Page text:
A continuous curtain of water battered my car for the first thirty minutes I was in the great state of Georgia. Coming from Southern California where it never rains, it seemed like an unnecessary show of force. Okay, I get it, you have water here. A few minutes before I was attacked by extremist clouds, I photographed a bright blue billboard with an anatomically correct peach that offered an official welcome from Nathan Deal, who was not the owner of a car dealership or host of a game show, but the governor. This sign was strategically placed over a highway rest stop that I thankfully had the foresight to patronize, otherwise, I would’ve had a repeat of what will forever be known in my house as the ‘Arizona incident.’ Five days ago, when I left my home in Los Angeles, I got caught in an epic, two-hour traffic jam somewhere near Flagstaff. And, while surrounded by a sea of idling cars on historic Route 66, I was left with no choice but to open my car door and hover my pants-less body over the steaming hot pavement until I heard drops turn to a cascade and then back to drops.
Pumpkin and cinnamon are my least favorite flavors, so I never had a taste for fall…until I got lost in a field of sunflowers, rolled a wheelbarrow full of pumpkins and stood over a waterfall — all in one 70-degree day.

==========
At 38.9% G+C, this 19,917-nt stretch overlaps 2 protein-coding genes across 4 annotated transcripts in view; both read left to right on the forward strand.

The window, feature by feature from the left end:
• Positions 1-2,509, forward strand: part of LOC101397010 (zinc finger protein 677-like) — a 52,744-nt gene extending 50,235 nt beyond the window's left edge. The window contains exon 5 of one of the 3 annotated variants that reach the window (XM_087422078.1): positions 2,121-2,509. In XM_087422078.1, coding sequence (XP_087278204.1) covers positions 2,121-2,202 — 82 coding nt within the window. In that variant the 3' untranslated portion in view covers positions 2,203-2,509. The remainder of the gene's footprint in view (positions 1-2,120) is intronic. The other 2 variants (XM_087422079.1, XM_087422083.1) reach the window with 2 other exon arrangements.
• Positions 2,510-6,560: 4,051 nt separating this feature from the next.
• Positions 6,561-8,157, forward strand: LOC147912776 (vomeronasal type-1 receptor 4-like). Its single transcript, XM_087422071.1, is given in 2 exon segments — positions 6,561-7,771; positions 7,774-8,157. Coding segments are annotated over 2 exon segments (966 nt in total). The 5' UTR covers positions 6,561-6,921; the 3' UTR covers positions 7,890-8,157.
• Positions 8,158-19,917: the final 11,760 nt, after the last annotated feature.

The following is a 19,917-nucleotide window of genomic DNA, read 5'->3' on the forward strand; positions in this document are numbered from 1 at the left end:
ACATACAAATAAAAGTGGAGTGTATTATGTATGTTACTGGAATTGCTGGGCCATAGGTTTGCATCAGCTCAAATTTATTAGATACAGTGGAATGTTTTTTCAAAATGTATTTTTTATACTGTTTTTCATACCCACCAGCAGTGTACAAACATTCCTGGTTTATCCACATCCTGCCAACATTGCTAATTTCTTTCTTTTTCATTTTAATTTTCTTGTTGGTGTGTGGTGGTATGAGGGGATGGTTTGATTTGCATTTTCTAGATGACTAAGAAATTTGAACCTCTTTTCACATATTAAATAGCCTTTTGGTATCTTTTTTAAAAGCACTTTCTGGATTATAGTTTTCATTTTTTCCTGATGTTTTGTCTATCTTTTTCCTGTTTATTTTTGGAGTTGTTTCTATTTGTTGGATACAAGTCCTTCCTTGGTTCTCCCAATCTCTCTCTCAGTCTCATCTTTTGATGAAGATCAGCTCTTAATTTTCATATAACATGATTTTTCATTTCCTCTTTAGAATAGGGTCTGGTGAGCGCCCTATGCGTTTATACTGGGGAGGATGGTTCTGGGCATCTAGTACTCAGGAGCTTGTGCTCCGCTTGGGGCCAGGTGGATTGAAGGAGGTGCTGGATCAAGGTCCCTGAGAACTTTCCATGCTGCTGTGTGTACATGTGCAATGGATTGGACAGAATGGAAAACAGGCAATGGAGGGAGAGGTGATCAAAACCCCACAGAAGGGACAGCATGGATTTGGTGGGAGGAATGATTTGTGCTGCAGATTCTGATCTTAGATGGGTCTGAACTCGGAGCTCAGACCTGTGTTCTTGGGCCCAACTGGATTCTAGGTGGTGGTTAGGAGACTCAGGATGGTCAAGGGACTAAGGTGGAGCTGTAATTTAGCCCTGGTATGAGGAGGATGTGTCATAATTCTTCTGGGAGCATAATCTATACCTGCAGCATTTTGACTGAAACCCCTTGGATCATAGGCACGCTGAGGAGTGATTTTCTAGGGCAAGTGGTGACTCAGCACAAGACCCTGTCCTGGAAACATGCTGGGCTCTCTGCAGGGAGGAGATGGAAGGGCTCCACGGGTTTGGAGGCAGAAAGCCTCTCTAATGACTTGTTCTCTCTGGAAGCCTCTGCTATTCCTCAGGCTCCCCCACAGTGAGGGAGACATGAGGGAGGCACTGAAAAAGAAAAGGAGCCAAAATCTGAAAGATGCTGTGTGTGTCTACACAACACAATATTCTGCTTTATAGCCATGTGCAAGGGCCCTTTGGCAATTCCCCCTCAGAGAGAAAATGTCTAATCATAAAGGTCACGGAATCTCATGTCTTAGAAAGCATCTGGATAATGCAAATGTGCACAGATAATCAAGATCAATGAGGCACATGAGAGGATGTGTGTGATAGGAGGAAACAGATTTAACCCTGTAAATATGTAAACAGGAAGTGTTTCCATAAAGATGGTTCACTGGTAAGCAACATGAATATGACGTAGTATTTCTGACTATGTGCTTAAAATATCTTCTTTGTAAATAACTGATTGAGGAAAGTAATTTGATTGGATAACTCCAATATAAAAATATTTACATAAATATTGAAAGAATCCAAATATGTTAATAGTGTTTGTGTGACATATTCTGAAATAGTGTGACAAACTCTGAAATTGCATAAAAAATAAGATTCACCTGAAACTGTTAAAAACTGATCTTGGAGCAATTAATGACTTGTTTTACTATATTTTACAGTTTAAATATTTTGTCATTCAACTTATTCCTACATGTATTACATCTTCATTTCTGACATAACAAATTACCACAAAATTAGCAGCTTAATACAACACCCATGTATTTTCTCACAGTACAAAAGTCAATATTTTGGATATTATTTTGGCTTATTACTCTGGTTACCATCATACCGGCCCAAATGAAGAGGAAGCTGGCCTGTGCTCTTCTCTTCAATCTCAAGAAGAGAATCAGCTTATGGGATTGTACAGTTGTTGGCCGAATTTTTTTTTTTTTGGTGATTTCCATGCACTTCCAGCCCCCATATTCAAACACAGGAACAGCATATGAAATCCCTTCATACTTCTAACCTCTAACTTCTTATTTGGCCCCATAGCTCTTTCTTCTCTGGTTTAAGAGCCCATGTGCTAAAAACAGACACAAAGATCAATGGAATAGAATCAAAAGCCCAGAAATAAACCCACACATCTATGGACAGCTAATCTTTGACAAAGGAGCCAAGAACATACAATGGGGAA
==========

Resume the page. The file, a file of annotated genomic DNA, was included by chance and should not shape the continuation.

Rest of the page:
Today I was supposed to be driving through Wyoming as part of an elaborate, multi-state road trip. From Yellowstone, my next stop would have been Grand Teton National Park, followed by Shoshone Falls in Idaho. But we all know what this year has done to our travel plans.
In honor of Pride month and our fifth year of marriage, enjoy a retelling of the odyssey of our wedding day.
Everything went silent. I couldn’t hear the officiant. I couldn’t hear the waves. I couldn’t hear the seagulls. I was in a complete sound vacuum, as I watched her lips. I wanted to absorb the moment she said, “I do.”
Everything up to that point was chaotic. A whirlwind of ridiculousness, from a late start to a long drive caused by a disastrous manicure to a traffic delay due to weather and hunger. All of this compounded by an additional 25-minute tour of all of Key West’s dead-end streets in an effort find our hotel, which was outside of the purview of our GPS, but somehow still under the control of President Truman.
From the moment we finally set our bags down in our room, we had exactly 30 minutes to get ready. Thirty minutes. Two brides. One bathroom.
“I need the eyeliner,” she said
I looked in the monster make-up bag I had packed just 5 hours prior. But there was no use, I knew the moment she said eyeliner that I forgot to pack it.